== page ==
hostilities in 1945. Over 23 years later, in 1968, one of the last suspects in
the case was traced and convicted by a
205 x 290 mm
number of pages
b/w photos and sketches
Check out the link
HISTORY OF THE RAF POLICE BY STEPHEN R DAVIES
1993 Stephen R Davies has been researching the complex history of the RAF Police
since its formation on
Steve is also currently working on a book about the Great Escape from Stalag Luft III in 1944, the murder of 50 re-captured RAF prisoners by the Gestapo and the RAF SIB investigation which hunted down the killers and brought many to justice. He is hoping to publish that together with the sequel to ‘Those Bloomin’ Snowdrops’ towards the end of 2009. After that date more books on the subject of the RAF Police will be offered for publication.
The books already published can be ordered direct from the publisher:
Woodfield Publishing Limited, Woodfield House,
Tel: 01243 821234 Fax: 01243 821757
Steve served in the RAF Police between 1975 and 2000 and retired as a Flight Sergeant qualified in Special Investigations, Counter-Intelligence, and Instructional techniques. He completed the British Home Office detective training course with the Lancashire Constabulary and drug related courses with the Avon & Somerset Constabulary, the United States Air Force Office of Special Investigations and the Royal Navy.
The RAF Police Association is currently trying to expand and recruit new members; producing a further wealth of historical material on which to drawn from. Indeed, can the other Service Police organisations recount their first 100 years in such detail? The answer is ‘No’. The RAF Police however, are already on the way to doing just that. If you can contribute anything to this unique history then please send Steve your submission. It matters not whether you did National Service or a full blown career so please contact me, you may hold an important piece of this gigantic jigsaw that is indeed, the History of the Royal Air Force Police.
Stephen R Davies
Casa da Mó – Beco do Serradinho 2,
Trás do Outeiro 2510-194, Óbidos, Portugal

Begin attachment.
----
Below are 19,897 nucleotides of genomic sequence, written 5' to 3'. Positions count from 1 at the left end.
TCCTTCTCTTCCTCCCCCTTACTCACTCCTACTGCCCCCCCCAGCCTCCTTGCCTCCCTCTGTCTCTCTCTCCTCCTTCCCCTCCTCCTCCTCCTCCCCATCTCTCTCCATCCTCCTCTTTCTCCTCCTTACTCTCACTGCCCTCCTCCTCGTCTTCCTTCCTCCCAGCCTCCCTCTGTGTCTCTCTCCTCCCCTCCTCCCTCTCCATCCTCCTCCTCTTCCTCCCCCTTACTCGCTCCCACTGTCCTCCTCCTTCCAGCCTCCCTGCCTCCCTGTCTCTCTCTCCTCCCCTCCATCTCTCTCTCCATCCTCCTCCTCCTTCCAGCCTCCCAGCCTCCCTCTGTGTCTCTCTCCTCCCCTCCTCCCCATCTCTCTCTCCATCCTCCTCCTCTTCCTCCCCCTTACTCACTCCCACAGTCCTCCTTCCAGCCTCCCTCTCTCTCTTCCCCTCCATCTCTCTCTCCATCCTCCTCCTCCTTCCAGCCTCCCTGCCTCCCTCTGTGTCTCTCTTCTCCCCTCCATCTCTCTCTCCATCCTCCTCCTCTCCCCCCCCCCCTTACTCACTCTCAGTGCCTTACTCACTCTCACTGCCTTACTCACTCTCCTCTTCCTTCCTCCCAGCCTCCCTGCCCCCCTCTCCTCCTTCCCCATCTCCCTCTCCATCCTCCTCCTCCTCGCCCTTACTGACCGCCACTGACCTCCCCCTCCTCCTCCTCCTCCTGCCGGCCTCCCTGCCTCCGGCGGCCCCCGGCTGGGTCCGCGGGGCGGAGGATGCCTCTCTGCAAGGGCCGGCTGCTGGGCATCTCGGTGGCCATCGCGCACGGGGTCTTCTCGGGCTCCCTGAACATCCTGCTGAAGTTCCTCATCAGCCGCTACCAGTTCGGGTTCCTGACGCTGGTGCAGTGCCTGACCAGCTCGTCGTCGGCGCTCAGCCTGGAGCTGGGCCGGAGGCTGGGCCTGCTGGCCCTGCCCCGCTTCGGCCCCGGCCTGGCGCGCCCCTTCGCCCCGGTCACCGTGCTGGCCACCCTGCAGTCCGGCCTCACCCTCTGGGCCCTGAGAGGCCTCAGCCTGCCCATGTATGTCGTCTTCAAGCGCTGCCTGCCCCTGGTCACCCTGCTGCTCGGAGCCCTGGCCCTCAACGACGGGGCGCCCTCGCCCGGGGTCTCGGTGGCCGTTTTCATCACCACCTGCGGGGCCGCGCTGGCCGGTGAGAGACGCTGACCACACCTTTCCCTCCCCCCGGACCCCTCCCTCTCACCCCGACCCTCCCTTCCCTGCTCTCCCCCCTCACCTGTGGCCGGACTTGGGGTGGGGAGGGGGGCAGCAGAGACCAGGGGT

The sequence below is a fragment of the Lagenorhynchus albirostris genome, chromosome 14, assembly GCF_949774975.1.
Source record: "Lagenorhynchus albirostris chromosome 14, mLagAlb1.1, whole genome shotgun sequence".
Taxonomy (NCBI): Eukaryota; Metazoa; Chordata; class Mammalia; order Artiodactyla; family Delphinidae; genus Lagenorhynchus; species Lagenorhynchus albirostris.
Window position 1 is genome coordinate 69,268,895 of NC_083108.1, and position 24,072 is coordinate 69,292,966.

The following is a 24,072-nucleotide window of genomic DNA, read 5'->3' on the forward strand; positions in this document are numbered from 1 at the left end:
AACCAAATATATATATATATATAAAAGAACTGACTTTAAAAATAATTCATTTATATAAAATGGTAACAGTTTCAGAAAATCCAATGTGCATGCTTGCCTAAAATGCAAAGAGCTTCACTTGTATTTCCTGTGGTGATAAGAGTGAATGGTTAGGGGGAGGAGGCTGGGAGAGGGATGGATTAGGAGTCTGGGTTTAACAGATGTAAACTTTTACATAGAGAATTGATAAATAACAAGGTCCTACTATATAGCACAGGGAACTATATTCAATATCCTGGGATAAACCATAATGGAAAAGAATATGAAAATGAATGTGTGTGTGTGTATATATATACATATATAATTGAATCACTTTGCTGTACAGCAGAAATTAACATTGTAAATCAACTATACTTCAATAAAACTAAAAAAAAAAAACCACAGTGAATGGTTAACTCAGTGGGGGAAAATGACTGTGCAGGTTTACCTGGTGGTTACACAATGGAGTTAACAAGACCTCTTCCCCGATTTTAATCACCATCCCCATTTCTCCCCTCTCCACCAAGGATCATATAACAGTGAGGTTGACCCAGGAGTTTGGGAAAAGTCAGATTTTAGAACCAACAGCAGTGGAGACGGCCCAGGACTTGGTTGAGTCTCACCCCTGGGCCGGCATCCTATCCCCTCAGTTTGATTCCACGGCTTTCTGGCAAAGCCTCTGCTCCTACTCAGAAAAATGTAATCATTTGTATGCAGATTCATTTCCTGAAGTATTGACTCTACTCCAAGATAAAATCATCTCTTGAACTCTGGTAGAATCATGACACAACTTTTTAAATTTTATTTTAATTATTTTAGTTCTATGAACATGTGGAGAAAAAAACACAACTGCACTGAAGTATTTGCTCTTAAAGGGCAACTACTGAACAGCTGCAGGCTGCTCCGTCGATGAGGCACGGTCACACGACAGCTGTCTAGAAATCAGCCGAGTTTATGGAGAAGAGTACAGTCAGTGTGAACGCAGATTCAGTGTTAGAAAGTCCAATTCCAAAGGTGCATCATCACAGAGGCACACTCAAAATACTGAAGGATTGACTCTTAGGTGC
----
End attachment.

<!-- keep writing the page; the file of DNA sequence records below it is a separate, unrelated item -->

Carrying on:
Telephone and Fax: 00 351 262 95 9933
Mobile: 00 351 917 010 370 e-mail: email@example.com
RECENT CHANGES TO THE RAF POLICE
Recently the RAF Police have undergone a major realignment in the way it supports global RAF tactical operations and joint military manoeuvres. In 2005 the former RAF Provost & Security Services (P&SS), located at RAF Henlow Bedfordshire, was renamed as the Headquarters Provost Marshal (RAF). An officer of Air Commodore rank is appointed as Air Officer RAF Police while the appointment of Provost Marshal is held by a provost Group Captain. While the Air Commodore remains the figurehead of the branch, unlike the Provost Marshal, he has no remit to investigate or influence criminal or security matters.
Specialist Police Wing (SPW) now carries out the functions
previously undertaken by P&SS, and comprises three squadrons; RAF Special
Investigation Branch (SIB), Counter-Intelligence Squadron (CIS) and Security
Services Squadron (SSS). SSS is based at RAF Henlow with HQPM (RAF), along with
the command nucleus of the SIB and CIS, while SIB and CIS teams are established
at three dispersed UK units; HMS Caledonia (Scotland), RAF Cranwell (Lincoln)
and RAF Halton (Buckinghamshire) to provide specialist local support to RAF unit
commanders. RAF Police are also employed overseas with joint police and security
My name is Stewart Gemmill. I've just launched a website last month ( www.greenockrevisited.com ) and already it's attracted over 560 hits. It is for the purposes of selling an ebook on the Greenock Blitz of 1941. I believe it will have worldwide appeal since I've sold hardcopies of the book to people in Arizona in the USA and Geelong in Australia. This is partly because during the war Greenock was the busiest port in the world. Between May 1942 and the end of 1944 alone, 1,319,089 G.I's had been delivered safely to the Clyde. Exiled governments also set up bases and billets in Greenock e.g. the French, the Poles and the Czechs.
The Hamburg Dossier
by John Law
The early days of the British occupation of Germany after World War II saw a rise in Black Market activities that often resulted in violence and even murder.
Sergeant Harry Penrose of the RAF Special Investigation Branch investigates a series of such murders with the tentative co-operation of the Hamburg Polizei. His investigation takes him into the seedy clip-joints and brothels of the notorious St Pauli area of Hamburg, but he is unable to bring the case to a successful conclusion.
Forty years later, after rising through the ranks of the Metropolitan Police with a 100% murder investigation success rate, and after a second career with a security company, Penrose returns to Hamburg with the intention of clearing the blot on his record.